Vanguard was an arcade game developed by “shadow” developer TOSE, and released in Japan by SNK in late 1981 and licensed for North America by Centuri. It was an important intermediate step towards modern side-scrolling shoot-em-ups such as Gradius and R-Type, improving on a genre first formed by William’s seminal Defender.
Today in the Ad Game we feature a TV commercial for the Atari 2600 port of Vanguard:
Vanguard was definitely a great arcade game, and the 2600 version a spectacular port that demonstrates the amazing things Atari programmers were able to pull off with the platform as it matured. This ad, however, doesn’t do any of that justice. For instance, who trades off the joystick to their buddies in the middle of a game? Hard to keep your concentration and momentum going with some jerk begging for the joystick. Just wait until he crashes, it won’t be long. Try shouting “The wall, the wall!” into his ear, that oughta speed up his destruction. One of the big innovations touted in Vanguard was the ability to shoot in four directions, but in the ad the shooting looks pretty spastic. The key to any successful shooter is the precision of your shots, and here it looks like the gunner is having a seizure. Then, of course, we have the hulking Luthor, who’s sole responsibility is to defeat the Gond, the boss at the end of the round. A man of few words, it is rumoured that Luthor once, when a kid refused to give up the joystick to him, stuffed the poor bastard’s hand completely into the cartridge slot. We can only know his moods by his demented chuckling. Perhaps Luthor is related to Beavis?
Tandy’s TRS-80 computer, lovingly called the “Trash-80” by aficionados, was an early home computer released in 1977, that same magical year that established the idea of computers in the home with the Commodore Pet and a little number called the Apple II.
Nothing quite gets the nostalgic fires burning as a product catalog. So here we feature a link to a 1982 Radio Shack (owned by Tandy) catalog, profiling all the wonderful programs and games you could get for the system. Not only is the content great, but the whole thing is presented in such a tactile way that your can almost feel your grubby hands sliding across the slick paper, drooling over the new games rolling in for your machine:
Click to see catalog
I also recommend checking out the whole site, Radio Shack Catalogs. It is an astounding repository of promotional materials from Radio Shack’s history, and you can’t think of 70’s electronics without harkening back to the Shack.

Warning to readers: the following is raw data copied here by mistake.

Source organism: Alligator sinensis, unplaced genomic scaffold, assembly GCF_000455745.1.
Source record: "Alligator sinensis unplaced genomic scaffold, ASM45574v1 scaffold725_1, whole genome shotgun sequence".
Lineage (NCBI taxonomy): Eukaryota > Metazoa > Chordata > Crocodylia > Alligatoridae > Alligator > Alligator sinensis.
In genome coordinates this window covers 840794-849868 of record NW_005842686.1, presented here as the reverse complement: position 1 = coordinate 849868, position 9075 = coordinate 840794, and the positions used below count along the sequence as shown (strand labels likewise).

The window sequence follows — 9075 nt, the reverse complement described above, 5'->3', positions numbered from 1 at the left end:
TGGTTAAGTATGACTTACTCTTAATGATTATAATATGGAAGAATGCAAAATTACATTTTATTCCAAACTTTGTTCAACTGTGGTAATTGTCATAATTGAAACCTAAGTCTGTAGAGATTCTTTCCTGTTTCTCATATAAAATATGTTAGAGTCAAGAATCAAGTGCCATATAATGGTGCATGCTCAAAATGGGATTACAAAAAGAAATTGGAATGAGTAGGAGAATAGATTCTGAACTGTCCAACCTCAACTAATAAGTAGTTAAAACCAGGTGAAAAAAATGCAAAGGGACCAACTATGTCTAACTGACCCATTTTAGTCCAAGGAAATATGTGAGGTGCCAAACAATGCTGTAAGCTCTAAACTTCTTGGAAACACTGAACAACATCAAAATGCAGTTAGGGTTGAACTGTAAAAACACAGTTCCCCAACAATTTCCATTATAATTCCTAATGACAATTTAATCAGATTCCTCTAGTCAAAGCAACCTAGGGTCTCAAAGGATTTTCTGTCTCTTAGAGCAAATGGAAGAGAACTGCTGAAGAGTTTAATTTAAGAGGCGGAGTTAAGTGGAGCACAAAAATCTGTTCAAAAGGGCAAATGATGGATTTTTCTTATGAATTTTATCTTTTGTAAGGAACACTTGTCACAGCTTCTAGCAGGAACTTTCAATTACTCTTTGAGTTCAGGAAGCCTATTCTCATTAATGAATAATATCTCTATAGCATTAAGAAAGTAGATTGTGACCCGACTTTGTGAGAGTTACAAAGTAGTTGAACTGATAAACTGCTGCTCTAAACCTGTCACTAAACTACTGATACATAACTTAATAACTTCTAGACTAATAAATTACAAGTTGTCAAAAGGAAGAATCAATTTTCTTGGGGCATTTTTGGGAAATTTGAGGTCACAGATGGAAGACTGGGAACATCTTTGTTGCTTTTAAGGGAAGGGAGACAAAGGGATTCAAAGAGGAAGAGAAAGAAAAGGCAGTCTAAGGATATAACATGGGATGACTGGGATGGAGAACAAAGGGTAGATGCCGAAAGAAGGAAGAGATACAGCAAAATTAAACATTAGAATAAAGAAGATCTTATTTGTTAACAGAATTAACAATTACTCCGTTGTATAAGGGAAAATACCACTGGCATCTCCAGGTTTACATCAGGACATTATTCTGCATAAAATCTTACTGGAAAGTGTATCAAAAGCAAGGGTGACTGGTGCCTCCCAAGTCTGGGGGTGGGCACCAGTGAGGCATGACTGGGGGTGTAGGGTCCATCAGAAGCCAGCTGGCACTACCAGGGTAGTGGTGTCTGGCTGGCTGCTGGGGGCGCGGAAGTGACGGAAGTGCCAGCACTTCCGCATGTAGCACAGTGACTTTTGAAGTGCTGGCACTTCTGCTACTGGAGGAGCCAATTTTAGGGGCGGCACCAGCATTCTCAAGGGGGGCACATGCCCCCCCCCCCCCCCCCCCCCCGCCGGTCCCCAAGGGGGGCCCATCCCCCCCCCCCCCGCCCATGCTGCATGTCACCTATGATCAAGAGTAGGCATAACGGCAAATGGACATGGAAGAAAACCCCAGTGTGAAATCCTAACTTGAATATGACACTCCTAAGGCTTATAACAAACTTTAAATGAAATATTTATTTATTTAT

Our ad today loads up a service that gave many people their first taste of electronic mass communication: CompuServe. Back in the “good” old days, you had a couple of options if you wanted to go online: a local dial-up BBS, or a nationwide equivalent like CompuServe, one of the larger players in the forming market. Here is the ad, from a 1985 issue of Compute’s Gazette:
The “videotex” mentioned in the copy was an early system to deliver interactive text to users. It’s funny to me how the base elements of the Internet were all understood and ready to be delivered to a potential user base: news, banking, online shopping, email, games… all the concepts of what we do on the Internet today. Of course, CompuServe has to couch things in a way people of the 80’s would understand, so they compare their chat service to a “multi-channel CB simulator”. 10-4 good buddy! I’m also impressed by the image of a Zardoz-type video warrior armed with not only a hand blaster, but a light-sabre as well. Guy’s ready for a fight!
Today the Visual Cortex hatches an ad for the Atari 2600 and 5200 versions of Williams’ arcade hit Joust:
Click to enlarge
Running in periodicals in 1984, it’s short on actual screenshots of the game, and heavy on artist renditions of the action. I also find it humourous how it tries to sex-up the “beasts of the air” you fly in the game, the ostriches from the original arcade game. The ad copy starts off with an unusual, confusing take on the classic opening words of the Star Wars movies:
Well, which is it? Long ago, or a distant future? Anyway, I don’t think I want to purchase a game that spits eggs out of my TV screen, from whence evil, sharp-taloned dragons attack me.
This is a holy-rolling TV spot from 1993 for id Software’s seminal FPS game Doom, which I’m sure Atari had pinned as a system-selling port for their 64-bit Jaguar console. I don’t think you’d get away with selling a video game with such imagery these days:
digthatbox.com has a compilation page featuring a plethora of links to video game ads featuring celebrity spokespersons. Everything from Carol Channel shilling Atari to William Shatner hawking the VIC-20 computer. There’s quite a few “before they were famous” moments, with Christian Bale dancing to Pac-Man cereal, and Jack Black espousing the daring tales of Pitfall Harry.